Financial stability 

I have been asked by quite a few people if I made money from this expedition. The short answer: no..

The slightly longer answer… I put everything I had into the cost of the training and expedition and I’m still paying off this debt since I have been back. I have absolutely no regrets at all, this expedition was so important to me and it is heartwarming to hear that people were inspired. I also think it’s important to be honest about my experiences.

I have been asked if I’m a millionaire a few times too. One website even suggests I’m worth 3 million 😂They should see my bank accounts! 

Financial stability has always been important to me, joining the Army Reserves when I was 19 helped me with that. I had student loans, bursaries and money I was earning from the Reserves to help me through University.

I was saving for a house for a few years and then decided to pick quite an expensive interest… I struggled to gain interest and sponsors on board for my Antarctic expedition for a while and decided to use my house and life savings to go on a training trip to Greenland, a trip I didn’t fully pay off until 5 Nov 21, I flew to Chile for Antarctica on 7 Nov 21. I did get corporate sponsors on board for the Antarctic expedition, I would not have been able to afford the expedition without them. 

I also bought a house last year taking full advantage of the Help To Buy scheme. I didn’t get funding for my MSc so also paid this off before I left. 

I’m still paying a huge cost of this expedition off and it has been difficult. I struggled when I came back with the amount of talks, driving and trying to sort my life/finances out.

Just before I left, my expedition became an Army expedition. This means I didn’t have to take any leave and my role when I came back has been with the Army engagement team.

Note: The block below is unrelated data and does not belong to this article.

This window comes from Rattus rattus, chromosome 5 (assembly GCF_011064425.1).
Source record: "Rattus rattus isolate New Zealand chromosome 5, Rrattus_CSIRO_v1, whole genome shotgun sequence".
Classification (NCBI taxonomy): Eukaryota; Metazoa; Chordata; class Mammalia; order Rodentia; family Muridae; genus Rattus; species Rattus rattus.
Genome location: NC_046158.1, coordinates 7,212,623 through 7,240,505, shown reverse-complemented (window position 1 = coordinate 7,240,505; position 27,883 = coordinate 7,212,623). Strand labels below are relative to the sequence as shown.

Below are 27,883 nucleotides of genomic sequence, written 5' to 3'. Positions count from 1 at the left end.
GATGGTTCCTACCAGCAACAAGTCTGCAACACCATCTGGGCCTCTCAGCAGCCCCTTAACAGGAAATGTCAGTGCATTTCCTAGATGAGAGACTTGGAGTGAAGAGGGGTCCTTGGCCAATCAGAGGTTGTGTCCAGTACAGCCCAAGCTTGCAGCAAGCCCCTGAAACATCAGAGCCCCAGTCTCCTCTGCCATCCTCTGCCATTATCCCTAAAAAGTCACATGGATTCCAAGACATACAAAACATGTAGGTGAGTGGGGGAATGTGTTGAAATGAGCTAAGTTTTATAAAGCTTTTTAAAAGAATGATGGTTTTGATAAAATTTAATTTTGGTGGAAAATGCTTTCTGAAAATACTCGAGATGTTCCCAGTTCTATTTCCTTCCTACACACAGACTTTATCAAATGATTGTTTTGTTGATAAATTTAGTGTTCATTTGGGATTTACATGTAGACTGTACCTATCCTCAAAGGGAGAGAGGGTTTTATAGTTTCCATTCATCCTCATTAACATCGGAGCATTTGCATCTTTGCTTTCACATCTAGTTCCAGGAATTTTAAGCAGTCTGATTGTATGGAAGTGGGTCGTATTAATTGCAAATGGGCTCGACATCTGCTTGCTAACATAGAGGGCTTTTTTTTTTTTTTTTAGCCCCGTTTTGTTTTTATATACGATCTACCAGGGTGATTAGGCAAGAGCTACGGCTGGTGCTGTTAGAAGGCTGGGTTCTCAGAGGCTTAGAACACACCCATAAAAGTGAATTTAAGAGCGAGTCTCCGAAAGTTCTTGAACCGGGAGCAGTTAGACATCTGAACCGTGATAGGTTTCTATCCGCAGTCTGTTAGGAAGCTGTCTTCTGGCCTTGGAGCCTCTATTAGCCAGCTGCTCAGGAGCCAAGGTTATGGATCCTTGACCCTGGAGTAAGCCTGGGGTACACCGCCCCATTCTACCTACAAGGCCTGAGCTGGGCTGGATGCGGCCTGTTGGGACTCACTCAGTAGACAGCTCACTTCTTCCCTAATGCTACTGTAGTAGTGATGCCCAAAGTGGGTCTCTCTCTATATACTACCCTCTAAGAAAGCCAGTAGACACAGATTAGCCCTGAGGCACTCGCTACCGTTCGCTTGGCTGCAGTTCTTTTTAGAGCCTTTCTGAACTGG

Since I have returned, my role in the Army has been doing school talks all over the UK. I’m still being paid in my Army role but the talks are not paid. I have reached over 15000 students over the last 3 months which is amazing.  I do love talking to people and it has been rewarding. It has also been exhausting. 3-5 talks a day in different regions of the UK. I think it’s ok to acknowledge although something is positive, it has also been difficult. 

If you’re drowning and don’t tell anybody how will they know? I come alive when I talk, I can smile and do interviews. It is the in between that has been the struggle. 

I’ve started to put boundaries in place which has helped me. I’m completing my last set of Army talks this week and will be back to my full time job. I’m working out a plan to help me with my finances and I definitely see the light.

It’s ok to talk about the struggles, it doesn’t make you weak, I think it makes you stronger. I’m acknowledging my struggles and making a plan to move forward.

3 thoughts on “Financial stability 

  1. You are an absolute legend, so proud of your endeavour and your honest and open appraisal of people believing you are of millionaire status. I am ex RAMC and my only cold claim to fame is surviving Dorbaun at -12C and the Winter of 62/63 as a child. Is there a crowd funding page I could contribute to.

  2. I couldn’t agree more! Thank you for sharing your experiences with adventures and money.

  3. Such honesty is rare Preet, thank you for being so frank. You are right to put boundaries in place to protect yourself, so many people will want to hear your story that they won’t stop to think about how much it takes from you to present your story over and over again. Take care of yourself, and enjoy getting back to clinic work xx

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